What is a Surplus?

Definition: Surplus is when a company has more resources or assets than it can use in production. In other words, it’s when a business’ assets exceed the useful demand for them.

This concept often refers to excess production capacity, but it is also used in the budgeting process when income exceeds expenses.

What Does Economic Surplus Mean?

In economic terms, consumers and producers have the opportunity to have a surplus. Consumers’ surplus is the difference between the highest monetary amount that the consumer would have paid minus the actual amount paid for the desired good or service. Vice versa, a producers’ surplus is the difference between the lowest monetary amount they would accept for a good or service and the actual amount paid by a consumer.

Let’s look at an example.


Martha had been waiting for the newest line of high heels to come out that have amazing reviews for comfortability and style. She’s heard so much about them and knows how quickly they sell out. Over the last few months, she’s saved a small amount of her paycheck and put it aside for her new shoes. She resolves that she will spend up to $100.00 per pair of shoe. When she arrives at the store, she is thrilled to find out each pair is only $55.00. Leaving the store with shoes in hand, she now has a consumers’ surplus of $45 in her budget.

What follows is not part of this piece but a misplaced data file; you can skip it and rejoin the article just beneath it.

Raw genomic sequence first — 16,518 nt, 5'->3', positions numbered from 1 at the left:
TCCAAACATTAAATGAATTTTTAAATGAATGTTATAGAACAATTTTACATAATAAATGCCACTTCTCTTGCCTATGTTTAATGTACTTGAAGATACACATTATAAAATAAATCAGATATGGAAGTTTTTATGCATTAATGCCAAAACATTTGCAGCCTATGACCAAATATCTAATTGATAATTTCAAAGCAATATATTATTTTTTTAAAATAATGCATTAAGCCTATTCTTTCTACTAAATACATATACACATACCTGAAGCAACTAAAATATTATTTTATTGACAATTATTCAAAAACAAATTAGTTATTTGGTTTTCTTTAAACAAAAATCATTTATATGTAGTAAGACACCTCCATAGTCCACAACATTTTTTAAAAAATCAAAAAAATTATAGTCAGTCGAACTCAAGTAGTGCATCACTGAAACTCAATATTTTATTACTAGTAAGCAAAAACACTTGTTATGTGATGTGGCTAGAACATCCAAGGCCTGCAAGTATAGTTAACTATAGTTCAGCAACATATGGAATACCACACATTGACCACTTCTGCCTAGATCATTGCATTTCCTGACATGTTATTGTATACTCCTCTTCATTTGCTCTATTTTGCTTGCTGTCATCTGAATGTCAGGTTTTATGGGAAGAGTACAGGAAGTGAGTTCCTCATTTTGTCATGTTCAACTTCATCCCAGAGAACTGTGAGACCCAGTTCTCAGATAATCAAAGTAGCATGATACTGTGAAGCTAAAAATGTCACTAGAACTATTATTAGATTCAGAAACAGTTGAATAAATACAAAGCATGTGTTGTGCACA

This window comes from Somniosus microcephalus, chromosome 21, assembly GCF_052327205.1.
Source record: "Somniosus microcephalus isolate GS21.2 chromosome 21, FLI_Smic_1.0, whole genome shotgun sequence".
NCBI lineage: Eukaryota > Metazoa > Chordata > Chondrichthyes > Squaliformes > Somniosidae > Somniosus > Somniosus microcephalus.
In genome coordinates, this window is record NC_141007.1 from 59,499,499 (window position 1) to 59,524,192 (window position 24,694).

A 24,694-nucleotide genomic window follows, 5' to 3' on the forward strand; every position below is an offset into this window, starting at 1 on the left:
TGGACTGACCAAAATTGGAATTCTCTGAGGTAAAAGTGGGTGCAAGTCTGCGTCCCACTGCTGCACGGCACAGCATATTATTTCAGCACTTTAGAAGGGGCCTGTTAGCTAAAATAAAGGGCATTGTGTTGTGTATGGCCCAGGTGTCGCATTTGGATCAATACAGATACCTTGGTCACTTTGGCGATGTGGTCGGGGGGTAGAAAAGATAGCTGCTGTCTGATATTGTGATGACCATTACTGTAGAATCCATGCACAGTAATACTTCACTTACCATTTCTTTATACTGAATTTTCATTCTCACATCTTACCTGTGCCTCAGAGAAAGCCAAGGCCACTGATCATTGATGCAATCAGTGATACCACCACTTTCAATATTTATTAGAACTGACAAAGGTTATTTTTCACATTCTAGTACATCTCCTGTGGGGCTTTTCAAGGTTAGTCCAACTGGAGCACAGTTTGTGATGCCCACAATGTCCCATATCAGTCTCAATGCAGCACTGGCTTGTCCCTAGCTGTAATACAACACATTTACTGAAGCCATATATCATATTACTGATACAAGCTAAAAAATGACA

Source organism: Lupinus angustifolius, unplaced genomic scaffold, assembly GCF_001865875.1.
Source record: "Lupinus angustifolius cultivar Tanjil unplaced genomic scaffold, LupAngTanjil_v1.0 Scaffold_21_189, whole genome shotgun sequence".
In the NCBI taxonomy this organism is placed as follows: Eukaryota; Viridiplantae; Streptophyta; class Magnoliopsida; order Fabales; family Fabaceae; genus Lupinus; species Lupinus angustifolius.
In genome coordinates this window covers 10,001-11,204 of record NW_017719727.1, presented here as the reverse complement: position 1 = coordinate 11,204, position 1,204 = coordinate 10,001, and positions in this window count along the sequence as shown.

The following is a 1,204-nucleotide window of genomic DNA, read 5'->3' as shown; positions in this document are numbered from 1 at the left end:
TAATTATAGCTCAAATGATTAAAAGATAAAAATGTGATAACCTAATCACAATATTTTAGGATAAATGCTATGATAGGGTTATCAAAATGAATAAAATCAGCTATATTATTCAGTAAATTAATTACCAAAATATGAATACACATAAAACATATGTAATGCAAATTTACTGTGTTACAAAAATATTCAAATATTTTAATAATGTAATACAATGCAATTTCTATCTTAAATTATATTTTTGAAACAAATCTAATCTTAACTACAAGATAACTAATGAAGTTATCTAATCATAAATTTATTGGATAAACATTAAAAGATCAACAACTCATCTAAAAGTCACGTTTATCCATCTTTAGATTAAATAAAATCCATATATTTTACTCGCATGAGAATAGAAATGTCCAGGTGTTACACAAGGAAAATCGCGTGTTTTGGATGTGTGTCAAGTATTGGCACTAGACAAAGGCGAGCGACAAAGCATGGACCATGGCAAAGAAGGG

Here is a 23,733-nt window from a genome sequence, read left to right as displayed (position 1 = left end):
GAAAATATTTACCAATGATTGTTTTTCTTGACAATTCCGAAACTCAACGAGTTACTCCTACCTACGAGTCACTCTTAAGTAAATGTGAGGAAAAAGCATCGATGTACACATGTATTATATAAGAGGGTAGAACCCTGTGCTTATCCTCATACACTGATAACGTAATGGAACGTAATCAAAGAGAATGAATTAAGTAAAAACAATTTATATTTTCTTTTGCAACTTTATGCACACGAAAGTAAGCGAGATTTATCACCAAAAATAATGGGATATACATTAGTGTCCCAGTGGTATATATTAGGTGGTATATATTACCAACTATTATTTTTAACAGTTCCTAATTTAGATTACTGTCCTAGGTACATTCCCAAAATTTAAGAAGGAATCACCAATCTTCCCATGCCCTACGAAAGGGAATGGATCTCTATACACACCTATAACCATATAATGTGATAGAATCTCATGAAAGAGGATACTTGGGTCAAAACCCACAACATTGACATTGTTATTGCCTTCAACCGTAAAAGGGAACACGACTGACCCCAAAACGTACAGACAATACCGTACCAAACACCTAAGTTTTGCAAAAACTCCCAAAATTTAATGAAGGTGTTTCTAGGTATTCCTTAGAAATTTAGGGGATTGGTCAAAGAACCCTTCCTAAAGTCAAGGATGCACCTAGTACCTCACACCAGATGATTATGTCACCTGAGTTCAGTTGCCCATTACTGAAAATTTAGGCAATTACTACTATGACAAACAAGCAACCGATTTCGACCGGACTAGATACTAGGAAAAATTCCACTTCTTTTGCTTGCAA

One the other hand, the company produces these shoes at a cost of $15.00 all expenses included, the lowest they would accept for each shoe would be $30.00 but in response to the demand, they raised the price to $45.00, for each pair sold the company had a producers’ surplus of $15.00.

Surpluses often occur because the strategies used to determine quantity and price are imperfect causing over-estimates. These estimates can have negative and positive outcomes.

A budget surplus is positive because income exceeds expenses and the company is profitable. From a manufacturing standpoint, production surpluses mean that extra money and labor was used to produce goods that exceeded demand. In other words, the company produced more inventory than demand required. Now it might have to offer the products at reduced prices or sit on them for a while.

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